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Divorce is rarely a positive experience, but one of the things that can make it even more complicated is credit card debt. You might think getting a divorce is making a clean break from your ex-spouse, but if you have credit card debt in both your names, it might not be that easy.
Who Is Responsible for Credit Card Debt Once I Get a Divorce?
When you get a divorce, you are still responsible for any debt in your name. That means that if you and your spouse had a joint credit card, you are just as liable for that debt as your spouse.
But the details of how that debt is handled can vary a bit depending on the state you live in. Most states follow "common law," which means that a court will hold you responsible for any credit card debt that is solely in your name, and will hold you jointly liable for credit card debt that is in both your name and your spouse's name.
However, there are nine states—Arizona, California, Idaho, Louisiana, Nevada, New Mexico, Texas, Washington and Wisconsin—that do things a little differently. These states go by "community law," which means that any property and debt accrued during a marriage are split between spouses after a divorce. That includes credit card debt—even credit card debt that is only in one spouse's name.
Finally, a judge may have even more leeway to determine who is responsible for what. For example, if your spouse has credit card debt on an account only in their name, a judge may still order you to pay part of it, depending on what it was used for or other circumstances in the divorce ruling. So if a judge rules in a divorce decree, which is legally binding, that you are responsible for debt that is not in your name, you are required to pay it. The same goes for your spouse: If they are required to pay debt that is solely in your name, that is binding.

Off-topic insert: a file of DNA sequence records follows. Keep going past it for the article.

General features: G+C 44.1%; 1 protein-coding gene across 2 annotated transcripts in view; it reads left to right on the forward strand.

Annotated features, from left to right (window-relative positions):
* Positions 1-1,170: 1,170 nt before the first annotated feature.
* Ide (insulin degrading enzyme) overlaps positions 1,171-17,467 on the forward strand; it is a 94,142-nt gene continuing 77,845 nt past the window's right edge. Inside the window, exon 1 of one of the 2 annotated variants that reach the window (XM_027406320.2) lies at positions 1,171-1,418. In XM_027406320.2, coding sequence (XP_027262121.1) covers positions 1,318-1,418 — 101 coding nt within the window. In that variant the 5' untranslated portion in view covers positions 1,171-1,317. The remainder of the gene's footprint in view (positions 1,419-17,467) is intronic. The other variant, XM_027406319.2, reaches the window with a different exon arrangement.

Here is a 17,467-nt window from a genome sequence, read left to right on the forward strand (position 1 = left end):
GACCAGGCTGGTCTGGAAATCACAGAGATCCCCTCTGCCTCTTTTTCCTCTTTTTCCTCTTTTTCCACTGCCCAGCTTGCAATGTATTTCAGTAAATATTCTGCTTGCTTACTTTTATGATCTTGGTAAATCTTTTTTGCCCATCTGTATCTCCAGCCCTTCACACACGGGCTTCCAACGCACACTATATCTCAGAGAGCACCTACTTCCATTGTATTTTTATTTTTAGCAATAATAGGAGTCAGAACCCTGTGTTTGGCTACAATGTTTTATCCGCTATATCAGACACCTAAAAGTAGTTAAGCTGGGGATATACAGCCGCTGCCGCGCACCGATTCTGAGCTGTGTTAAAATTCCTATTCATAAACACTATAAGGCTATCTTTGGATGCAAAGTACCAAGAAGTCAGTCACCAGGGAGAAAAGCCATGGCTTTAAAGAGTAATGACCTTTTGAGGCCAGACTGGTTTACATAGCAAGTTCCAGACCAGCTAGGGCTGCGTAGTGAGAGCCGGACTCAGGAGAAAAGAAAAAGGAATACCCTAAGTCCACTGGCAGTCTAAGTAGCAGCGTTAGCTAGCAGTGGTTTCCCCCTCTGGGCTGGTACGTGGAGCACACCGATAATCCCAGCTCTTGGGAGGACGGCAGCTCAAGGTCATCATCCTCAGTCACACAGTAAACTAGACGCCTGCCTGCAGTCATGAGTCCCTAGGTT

But that does not mean that your credit card issuer won't come after you if it's not paid for. The agreement you have with a card issuer is that you are required to pay that debt. So even if your spouse is supposed to help you pay down credit card debt in your name, if they don't, you are still on the hook for it. The creditor will come after you.
How Can I Protect My Money During a Divorce?
The best thing you can do is to try to reduce as much of your joint debt before you start getting lawyers involved to make your divorce agreements. If you are unable to make credit card payments during the divorce process, call your credit card issuer to see if they will work with you. And it's best to stop using joint credit cards to make new purchases. In fact, you may want to close the joint cards during the divorce process so no new debt is incurred in your name.
You may also want to remove your name from joint or cosigned credit cards before the divorce. Of course, this is not always easy. You may not be the main user and have authority to do that, or the bank may decide that only one income on the account is not sufficient.
If you're trying to remove yourself from an account after a divorce decree—like in the case of your spouse being ordered to pay it in full—you may still encounter some problems. Your credit card issuer may not simply agree to remove your name even if a divorce decree dictates that your spouse is liable for the debt.
How Will the Divorce Impact My Credit Scores?
Your credit scores belong to you and are based on your history, not your spouse's. However, the actions you take during marriage with your spouse can affect your credit scores, like taking out new joint loans, such as a mortgage. If you have joint accounts, any late payments or delinquencies will impact your scores. So if your spouse is required to pay down the debt on a joint card and makes payments late or skips them altogether, your credit will be affected. That's why you should try to get yourself removed from these accounts so that their negative actions won't affect you after the divorce.